Old Rule for National Savings Certificate (NSC)

Similar to PPF, NRI cannot directly invest in NSC. However, if an NRI is allowed to continue existing investments till maturity date considering the account has been opened while being a resident.

New Rule for National Savings Certificate

When an individual becomes an NRI, his / her NSC account is deemed to be closed. Till the time an NRI actually enchases, the accumulated money in NSC certificate will earn an interest of Post Office Savings Account which is 4%.

It’s important to note that these rules are prospective in nature.

Suppose Mr. Ajay became an NRI citizen in 2014, he would have continued to enjoy the benefits till October 2017. Now after the amendment, Mr. Ajay would not be able to contribute to PPF Account or NSC certificate and his interest income would drop down to 4%.

In cases where, family of an individual also moves to a different country for employment purpose. If they fall into the definition of NRI, then similar rules would be applied for PPF and NSC.

How to withdraw money from PPF Account?

An NRI’s request to close PPF account can be processed by bank or post office only his / her signature is attested by an authority. The attestation can be done by a Gazette officer or PSU Bank officer.

An NRI should send a PPF account closing form to their relatives, friends, parents or financial advisor in India where they have NRE/NRO account. An authority letter must be attached allowing them to do withdrawal process by closing PPF account on behalf of an NRI.

Authorised person after getting attestation of the authority letter either from a Gazette officer or a PSU bank officer should proceed to the bank where PPF account is held. On verifying the authenticity of documents, bank will close the account.

– Jinay Savla

Thursday Trivia ~ What is Recapitalisation and How it impacts you!

What would you do if your child is unhealthy? You will take him / her to a doctor. Medicines will be prescribed. Yet, child continues to remain unhealthy. Now, there will be complete body scan. Upon reports when doctors realise medicines are not enough, they would prescribe surgery. Yes, surgery.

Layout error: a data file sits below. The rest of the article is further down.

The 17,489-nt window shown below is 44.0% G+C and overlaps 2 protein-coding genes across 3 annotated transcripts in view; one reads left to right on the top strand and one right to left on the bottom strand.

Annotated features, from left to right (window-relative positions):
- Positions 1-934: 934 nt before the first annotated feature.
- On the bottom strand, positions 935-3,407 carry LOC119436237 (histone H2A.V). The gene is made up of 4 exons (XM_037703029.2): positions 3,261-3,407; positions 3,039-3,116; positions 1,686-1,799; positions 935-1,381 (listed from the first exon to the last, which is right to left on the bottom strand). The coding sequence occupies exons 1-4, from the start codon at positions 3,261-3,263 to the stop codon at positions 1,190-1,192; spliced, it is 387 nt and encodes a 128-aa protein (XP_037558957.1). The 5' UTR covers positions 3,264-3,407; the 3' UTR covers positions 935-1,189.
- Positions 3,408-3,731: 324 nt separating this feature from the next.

Similarly, banks in India have been unhealthy for quite some time now. So what can government do? In 2008, after Global Financial Crisis banks in USA were bailed out by taxpayers money. However, in India the crisis is not so severe. Hence, government has resorted to Bank Recapitalisation through a transparent financial engineering process.

Need for Recapitalisation

As per the banking norms, for every loan a bank makes it needs to have 10% of it as capital. So if a bank wants to lend Rs. 10,000 to someone, it needs to have a capital of Rs. 1,000 with it. Now, if the loan defaults by even Rs. 200 then it directly affects the capital requirement. Capital reduces (1,000-200) to Rs. 800 as a result of such a default. As a result, for Rs. 9,800 worth of lending, bank now only has a capital base of Rs. 800 which is 8.15% of the capital. Doesn’t fit the capital adequacy requirement of 10%.

At this point, either the bank can call in the existing loan which isn’t possible so they stop lending more. This stops credit take off from it’s very source – banks. Hence, the need for recapitalisation.

Structure of Bank Recapitalisation 

  • Bank Recapitalisation Bonds – Government will issue bonds worth of Rs. 1.35 lakh crores to Public Sector Banks. The banks in turn, will buy these bonds from government. The same money would be utilised by the government to buy shares of public sector banks.